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[> [> [> Subject: Re: Columbia (second) practice bubble debuts


Author:
CU_88
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Date Posted: 09:05:31 02/07/17 Tue

Thanks for the info. That was before my time.

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[> [> [> [> Subject: Re: Feds should take away not-for-profit status of greedy.


Author:
Sprint66
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Date Posted: 19:55:38 02/07/17 Tue

I hate not-for-profits as there is so much abuse of the system. We have greedy universities charging students $60K per year and it costs more than twice as much to build a new indoor practice facility or any other building, than what it costs in the private sector. That is a blatant abuse in higher education and Congress should yank their NFP status. They'll get religion in a hurry.

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[> [> [> [> [> Subject: Re: Feds should take away not-for-profit status of greedy.


Author:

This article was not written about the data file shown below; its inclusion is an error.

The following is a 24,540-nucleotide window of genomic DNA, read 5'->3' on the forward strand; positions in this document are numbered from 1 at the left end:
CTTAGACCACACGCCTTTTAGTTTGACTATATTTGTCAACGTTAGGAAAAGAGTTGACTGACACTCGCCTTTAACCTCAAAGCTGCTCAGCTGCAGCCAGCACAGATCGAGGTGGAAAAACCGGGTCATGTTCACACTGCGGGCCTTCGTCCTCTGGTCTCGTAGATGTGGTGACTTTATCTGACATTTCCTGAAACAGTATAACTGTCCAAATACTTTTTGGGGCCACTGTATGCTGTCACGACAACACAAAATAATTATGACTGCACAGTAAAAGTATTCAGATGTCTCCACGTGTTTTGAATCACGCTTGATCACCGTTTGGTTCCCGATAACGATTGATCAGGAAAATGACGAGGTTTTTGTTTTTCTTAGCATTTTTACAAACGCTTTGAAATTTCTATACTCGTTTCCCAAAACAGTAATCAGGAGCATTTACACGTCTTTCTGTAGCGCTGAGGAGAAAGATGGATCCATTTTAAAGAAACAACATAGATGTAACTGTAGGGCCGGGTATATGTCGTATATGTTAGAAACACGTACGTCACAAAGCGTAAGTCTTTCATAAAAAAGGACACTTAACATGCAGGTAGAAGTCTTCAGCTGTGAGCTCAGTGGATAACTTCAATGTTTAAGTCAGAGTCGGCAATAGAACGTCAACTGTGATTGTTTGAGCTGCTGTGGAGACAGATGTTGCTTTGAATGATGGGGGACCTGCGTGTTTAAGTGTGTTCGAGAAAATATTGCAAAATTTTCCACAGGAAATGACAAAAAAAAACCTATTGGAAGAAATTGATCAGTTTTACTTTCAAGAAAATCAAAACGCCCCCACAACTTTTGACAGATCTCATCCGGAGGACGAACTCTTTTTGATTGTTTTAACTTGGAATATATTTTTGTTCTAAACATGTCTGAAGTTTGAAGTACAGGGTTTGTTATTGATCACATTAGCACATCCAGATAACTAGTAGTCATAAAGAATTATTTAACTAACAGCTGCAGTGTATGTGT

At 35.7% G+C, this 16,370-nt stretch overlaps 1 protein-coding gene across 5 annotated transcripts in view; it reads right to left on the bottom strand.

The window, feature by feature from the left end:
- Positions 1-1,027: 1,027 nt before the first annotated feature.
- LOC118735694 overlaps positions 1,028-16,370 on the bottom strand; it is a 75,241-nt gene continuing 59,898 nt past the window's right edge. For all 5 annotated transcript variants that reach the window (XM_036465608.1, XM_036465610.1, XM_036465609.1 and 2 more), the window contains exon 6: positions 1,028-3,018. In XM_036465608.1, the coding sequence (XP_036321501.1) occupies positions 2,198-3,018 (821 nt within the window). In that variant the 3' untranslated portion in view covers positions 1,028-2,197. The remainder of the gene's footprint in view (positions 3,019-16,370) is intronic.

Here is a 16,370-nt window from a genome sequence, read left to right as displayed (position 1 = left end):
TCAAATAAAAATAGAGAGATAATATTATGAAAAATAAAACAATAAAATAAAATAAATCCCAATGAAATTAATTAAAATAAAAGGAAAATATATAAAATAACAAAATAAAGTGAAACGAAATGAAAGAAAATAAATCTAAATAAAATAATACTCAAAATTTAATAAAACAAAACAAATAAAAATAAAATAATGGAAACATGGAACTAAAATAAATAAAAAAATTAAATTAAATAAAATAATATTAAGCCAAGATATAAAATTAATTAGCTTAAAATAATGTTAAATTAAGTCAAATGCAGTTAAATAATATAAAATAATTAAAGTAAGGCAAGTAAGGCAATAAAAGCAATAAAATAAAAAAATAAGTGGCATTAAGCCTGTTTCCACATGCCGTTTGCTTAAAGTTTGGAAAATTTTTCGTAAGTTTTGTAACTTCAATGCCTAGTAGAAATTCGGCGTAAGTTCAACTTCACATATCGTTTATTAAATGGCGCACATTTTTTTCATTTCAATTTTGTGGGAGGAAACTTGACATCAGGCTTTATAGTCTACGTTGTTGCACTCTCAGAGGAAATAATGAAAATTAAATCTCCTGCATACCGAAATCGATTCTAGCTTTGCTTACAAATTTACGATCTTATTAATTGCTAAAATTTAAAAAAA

An Observer
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Date Posted: 21:03:25 02/07/17 Tue

It actually costs Ivy and other elite universities that much to provide their college experience. This is because there are so many highly paid professors who spend most of their time doing research and there are so many other expenses like top notch libraries and laboratories and facilities, all of which combine to create a "prestigious" ambience and brand name but do not tangibly affect the undergraduate experience.

You want Cornell to cut back on these things?

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[> [> [> [> [> Subject: Re: Feds should take away not-for-profit status of greedy.


Author:
Sprint66
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Date Posted: 22:46:12 02/07/17 Tue

No but I want accountability on how alumni donations and student tuition is spent.